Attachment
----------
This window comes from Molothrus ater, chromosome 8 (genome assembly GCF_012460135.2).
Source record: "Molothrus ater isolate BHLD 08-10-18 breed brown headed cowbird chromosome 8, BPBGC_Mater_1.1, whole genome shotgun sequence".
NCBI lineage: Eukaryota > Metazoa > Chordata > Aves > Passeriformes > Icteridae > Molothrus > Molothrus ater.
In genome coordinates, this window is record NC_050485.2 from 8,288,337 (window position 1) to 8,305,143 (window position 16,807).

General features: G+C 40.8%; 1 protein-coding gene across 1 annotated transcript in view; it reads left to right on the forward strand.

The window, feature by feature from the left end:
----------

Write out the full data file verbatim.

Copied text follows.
This window comes from Molothrus ater, chromosome 8 (genome assembly GCF_012460135.2).
Source record: "Molothrus ater isolate BHLD 08-10-18 breed brown headed cowbird chromosome 8, BPBGC_Mater_1.1, whole genome shotgun sequence".
NCBI lineage: Eukaryota > Metazoa > Chordata > Aves > Passeriformes > Icteridae > Molothrus > Molothrus ater.
In genome coordinates, this window is record NC_050485.2 from 8,288,337 (window position 1) to 8,305,143 (window position 16,807).

General features: G+C 40.8%; 1 protein-coding gene across 1 annotated transcript in view; it reads left to right on the forward strand.

The window, feature by feature from the left end: